Please do remember to click on each of the images to view the sharper, larger version.

HAPPY NEW YEAR!!!

Bullfrog in Wetland on Horseshoe Lake, Ontario

Bullfrog in Wetland on Horseshoe Lake, Parry Sound, Ontario

 

Halfway Log Dump, Bruce Peninsula National Park, Ontario

Halfway Log Dump, Bruce Peninsula National Park, Ontario

 

Winter Stream in Thornton, Ontario

Winter Stream in Thornton, Ontario

 

Daybreak on Horseshoe Lake, Ontario

Daybreak on Horseshoe Lake, Parry Sound, Ontario

 

Red-eyed Tree Frog - captive

Red-eyed Tree Frog – captive

 

Top of the Giant, Sleeping Giant Provincial Park, Ontario

Top of the Giant, Sleeping Giant Provincial Park, Ontario

 

Interrupted ferns in autumn in woodland setting, Torrance Barrens, Ontario, Canada

Ferns in Autumn Woodland, Torrance Barrens, Ontario

 

Northern Water Snake, Horseshoe Lake, Ontario

Northern Water Snake, Horseshoe Lake, Parry Sound, Ontario

 

Night Scape on Marie Louise Lake in Sleeping Giant Provincial Park, Ontario, Canada. Minor crop applied to fix tilted horizon.

Night-scape, Sleeping Giant Provincial Park, Ontario

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A male Green Frog in wetland Nikon D800, Laowa 15mm Macro Lens ISO 400, f16 @ 1/125 sec

A male Green Frog in wetland
Nikon D800, Laowa 15mm Macro Lens
ISO 400, f16 @ 1/125 sec (Handheld – 1.5 DX CROP)

In June 2015 Venus Optics announced the release of their Laowa 15mm f4 1:1 Macro Lens. I discovered this lens a few months ago and became quite intrigued by it’s specifications, most notably the ability to focus down to 4.7mm from the front element of the lens. There is currently no other lens on the market that is capable of doing what this lens can do. It is a master at wide-angle macro imagery. I had a hunch that this lens would be deadly for creating my frog-scape style imagery even though the lens requires 100% manual operation, including focusing and setting of the diaphragm as there is no coupling to the camera meter. I had hoped to include within this review the results of how the lens performs for landscape photography but unfortunately I suffered a very painful flare-up of my chronic lower back problems. As a result my mobility has been severely limited for the last week or so. I will do an update to this review at a later date to give my impressions of the lens’ performance for landscape use.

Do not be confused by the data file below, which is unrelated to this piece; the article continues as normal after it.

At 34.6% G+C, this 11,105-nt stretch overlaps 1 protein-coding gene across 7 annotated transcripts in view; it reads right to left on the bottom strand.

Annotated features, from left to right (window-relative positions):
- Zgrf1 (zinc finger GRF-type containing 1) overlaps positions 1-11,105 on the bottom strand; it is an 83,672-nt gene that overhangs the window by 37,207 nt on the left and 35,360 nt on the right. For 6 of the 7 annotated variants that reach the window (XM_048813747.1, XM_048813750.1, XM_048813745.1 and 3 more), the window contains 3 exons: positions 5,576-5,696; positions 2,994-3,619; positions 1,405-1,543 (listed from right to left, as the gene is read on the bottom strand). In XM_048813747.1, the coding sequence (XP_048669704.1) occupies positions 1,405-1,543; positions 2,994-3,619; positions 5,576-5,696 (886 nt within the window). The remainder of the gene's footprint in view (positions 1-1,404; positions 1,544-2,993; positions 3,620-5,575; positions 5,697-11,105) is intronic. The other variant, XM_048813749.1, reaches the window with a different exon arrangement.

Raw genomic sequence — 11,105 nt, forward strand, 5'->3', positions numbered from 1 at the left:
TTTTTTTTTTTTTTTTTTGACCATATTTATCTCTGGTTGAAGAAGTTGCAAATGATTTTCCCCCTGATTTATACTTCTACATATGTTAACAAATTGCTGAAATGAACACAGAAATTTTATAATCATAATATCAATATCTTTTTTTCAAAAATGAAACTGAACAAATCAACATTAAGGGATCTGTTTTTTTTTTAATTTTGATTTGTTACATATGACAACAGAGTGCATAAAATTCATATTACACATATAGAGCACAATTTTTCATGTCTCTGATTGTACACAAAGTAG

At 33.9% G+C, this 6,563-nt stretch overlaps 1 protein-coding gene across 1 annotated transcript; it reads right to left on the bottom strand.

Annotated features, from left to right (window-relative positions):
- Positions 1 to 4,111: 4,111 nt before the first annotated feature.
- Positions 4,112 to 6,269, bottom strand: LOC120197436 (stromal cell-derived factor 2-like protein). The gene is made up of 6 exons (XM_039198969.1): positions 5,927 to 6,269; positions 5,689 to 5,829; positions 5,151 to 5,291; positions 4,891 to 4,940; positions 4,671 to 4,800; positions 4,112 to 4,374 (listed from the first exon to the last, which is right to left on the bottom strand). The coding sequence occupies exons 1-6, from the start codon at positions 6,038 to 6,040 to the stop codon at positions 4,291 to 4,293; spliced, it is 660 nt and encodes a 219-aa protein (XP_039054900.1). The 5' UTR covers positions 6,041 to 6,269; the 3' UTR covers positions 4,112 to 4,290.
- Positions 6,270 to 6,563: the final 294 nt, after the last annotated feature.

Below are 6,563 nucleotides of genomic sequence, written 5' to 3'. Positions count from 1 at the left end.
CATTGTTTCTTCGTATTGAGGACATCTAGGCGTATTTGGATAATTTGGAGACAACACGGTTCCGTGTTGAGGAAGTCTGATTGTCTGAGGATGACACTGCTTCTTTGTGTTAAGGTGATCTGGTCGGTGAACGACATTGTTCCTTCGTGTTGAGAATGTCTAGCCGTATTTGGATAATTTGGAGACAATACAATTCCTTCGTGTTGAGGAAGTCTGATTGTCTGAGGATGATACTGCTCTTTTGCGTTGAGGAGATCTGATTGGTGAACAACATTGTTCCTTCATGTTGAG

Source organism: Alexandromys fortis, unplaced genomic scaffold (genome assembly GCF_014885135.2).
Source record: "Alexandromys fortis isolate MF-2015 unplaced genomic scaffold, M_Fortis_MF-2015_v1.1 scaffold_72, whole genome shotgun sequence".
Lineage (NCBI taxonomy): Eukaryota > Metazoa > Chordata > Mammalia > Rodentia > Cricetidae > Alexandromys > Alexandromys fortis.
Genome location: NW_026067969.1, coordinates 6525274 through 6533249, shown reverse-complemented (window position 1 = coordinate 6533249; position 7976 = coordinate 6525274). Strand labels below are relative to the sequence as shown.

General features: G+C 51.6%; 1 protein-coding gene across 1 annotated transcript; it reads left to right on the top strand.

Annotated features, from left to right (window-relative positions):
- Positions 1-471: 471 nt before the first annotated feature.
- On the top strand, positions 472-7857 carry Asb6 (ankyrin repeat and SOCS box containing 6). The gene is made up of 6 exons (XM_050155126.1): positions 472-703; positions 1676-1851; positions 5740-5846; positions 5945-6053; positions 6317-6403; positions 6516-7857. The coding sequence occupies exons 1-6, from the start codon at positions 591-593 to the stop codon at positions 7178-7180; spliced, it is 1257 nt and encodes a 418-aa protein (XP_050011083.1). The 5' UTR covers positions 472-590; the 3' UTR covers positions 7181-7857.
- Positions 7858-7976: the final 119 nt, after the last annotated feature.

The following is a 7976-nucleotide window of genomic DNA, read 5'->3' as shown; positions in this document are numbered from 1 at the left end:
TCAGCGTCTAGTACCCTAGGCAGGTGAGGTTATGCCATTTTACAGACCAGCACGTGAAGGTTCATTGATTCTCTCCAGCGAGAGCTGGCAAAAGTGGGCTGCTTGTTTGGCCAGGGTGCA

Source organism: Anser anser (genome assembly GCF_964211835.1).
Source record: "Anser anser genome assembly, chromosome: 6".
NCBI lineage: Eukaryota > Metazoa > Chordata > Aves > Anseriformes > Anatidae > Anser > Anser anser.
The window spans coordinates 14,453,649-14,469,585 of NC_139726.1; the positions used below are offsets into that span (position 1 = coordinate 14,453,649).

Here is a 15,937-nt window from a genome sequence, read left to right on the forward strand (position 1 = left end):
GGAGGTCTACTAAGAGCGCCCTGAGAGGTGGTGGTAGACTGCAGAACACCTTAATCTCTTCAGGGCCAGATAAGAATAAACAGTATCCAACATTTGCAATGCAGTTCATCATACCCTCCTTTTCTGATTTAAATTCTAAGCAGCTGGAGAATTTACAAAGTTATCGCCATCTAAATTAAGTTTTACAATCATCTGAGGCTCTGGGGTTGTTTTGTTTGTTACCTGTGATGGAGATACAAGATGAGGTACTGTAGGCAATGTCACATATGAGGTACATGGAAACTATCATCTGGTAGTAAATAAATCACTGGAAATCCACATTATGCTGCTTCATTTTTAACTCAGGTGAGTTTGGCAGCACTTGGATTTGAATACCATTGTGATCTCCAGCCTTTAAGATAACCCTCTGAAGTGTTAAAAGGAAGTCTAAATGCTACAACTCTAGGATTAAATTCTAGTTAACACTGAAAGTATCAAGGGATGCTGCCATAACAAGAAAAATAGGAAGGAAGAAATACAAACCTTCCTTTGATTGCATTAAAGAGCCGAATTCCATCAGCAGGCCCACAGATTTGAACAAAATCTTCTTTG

A handheld Nikon D800 was used for each of the images in this review and were photographed using the full frame sensor or the 1.5 DX crop. Notations within the image captions will indicate FULL FRAME or 1.5 DX CROP.

Each of the featured images in today’s blog post were created in my favorite wetland on Horseshoe Lake in Muskoka near Parry Sound, Ontario, Canada.

Lens Barrel of the Laowa 15mm f4 Macro Lens The inner ring controls focusing The outer ring controls the diaphram

Lens Barrel of the Laowa 15mm f4 Macro Lens
The inner ring controls focusing
The outer ring controls the diaphragm

The Laowa 15mm f4 1:1 Macro Lens is a well built lens of metal construction. The front lens cap, rear lens cap, and lens hood are of plastic construction. Do note I did not use the lens hood for any of the images within this post as the lens hood would have either shadowed the subject or created unpleasant reflections in the foreground water due to focusing so closely on the subjects. The lens will accept 77mm threaded filters and I was quite pleased to see that my Singh-Ray 77mm Warm-Tone Thin Mount Polarizer did not vignette when used. The lens also incorporates a shift mechanism that allows for 6mm of upward or downward shift, but I did not test this feature as I did not photograph any landscapes as of yet. The focusing and diaphragm rings both have smooth and easy operation. One downfall of the lens is that it does have strong barrel distortion, but since I am primarily using the lens for my frog-scape imagery it is of little concern to me – each of the images featured in today’s post have had no distortion correction applied to them. Chromatic aberration is very well controlled and when present is easily corrected. Center sharpness is excellent but corners do get a little soft, which improves when the lens is stopped down and is seldom worrisome at macro distances such as those in the featured imagery.